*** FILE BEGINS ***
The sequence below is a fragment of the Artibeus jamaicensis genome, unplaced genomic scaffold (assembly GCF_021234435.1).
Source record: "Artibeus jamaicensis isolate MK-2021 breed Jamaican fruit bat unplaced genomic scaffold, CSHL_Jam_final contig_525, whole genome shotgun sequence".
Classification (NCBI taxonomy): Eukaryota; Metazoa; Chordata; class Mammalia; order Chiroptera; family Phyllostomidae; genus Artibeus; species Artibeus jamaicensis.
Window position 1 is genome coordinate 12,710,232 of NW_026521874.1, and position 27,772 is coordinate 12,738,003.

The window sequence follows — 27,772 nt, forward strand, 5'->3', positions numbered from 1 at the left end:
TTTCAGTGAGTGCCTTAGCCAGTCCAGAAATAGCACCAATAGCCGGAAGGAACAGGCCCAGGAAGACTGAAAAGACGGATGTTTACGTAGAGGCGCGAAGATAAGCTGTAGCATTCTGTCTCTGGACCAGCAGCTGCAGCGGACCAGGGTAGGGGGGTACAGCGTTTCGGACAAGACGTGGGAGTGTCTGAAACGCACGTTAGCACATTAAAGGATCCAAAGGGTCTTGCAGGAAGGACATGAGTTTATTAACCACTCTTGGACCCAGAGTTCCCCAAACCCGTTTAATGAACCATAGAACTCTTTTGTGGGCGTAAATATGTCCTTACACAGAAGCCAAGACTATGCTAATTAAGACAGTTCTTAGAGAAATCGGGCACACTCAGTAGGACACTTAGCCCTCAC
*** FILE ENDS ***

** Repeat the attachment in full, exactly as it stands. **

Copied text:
The sequence below is a fragment of the Artibeus jamaicensis genome, unplaced genomic scaffold (assembly GCF_021234435.1).
Source record: "Artibeus jamaicensis isolate MK-2021 breed Jamaican fruit bat unplaced genomic scaffold, CSHL_Jam_final contig_525, whole genome shotgun sequence".
Classification (NCBI taxonomy): Eukaryota; Metazoa; Chordata; class Mammalia; order Chiroptera; family Phyllostomidae; genus Artibeus; species Artibeus jamaicensis.
Window position 1 is genome coordinate 12,710,232 of NW_026521874.1, and position 27,772 is coordinate 12,738,003.

The window sequence follows — 27,772 nt, forward strand, 5'->3', positions numbered from 1 at the left end:
TTTCAGTGAGTGCCTTAGCCAGTCCAGAAATAGCACCAATAGCCGGAAGGAACAGGCCCAGGAAGACTGAAAAGACGGATGTTTACGTAGAGGCGCGAAGATAAGCTGTAGCATTCTGTCTCTGGACCAGCAGCTGCAGCGGACCAGGGTAGGGGGGTACAGCGTTTCGGACAAGACGTGGGAGTGTCTGAAACGCACGTTAGCACATTAAAGGATCCAAAGGGTCTTGCAGGAAGGACATGAGTTTATTAACCACTCTTGGACCCAGAGTTCCCCAAACCCGTTTAATGAACCATAGAACTCTTTTGTGGGCGTAAATATGTCCTTACACAGAAGCCAAGACTATGCTAATTAAGACAGTTCTTAGAGAAATCGGGCACACTCAGTAGGACACTTAGCCCTCAC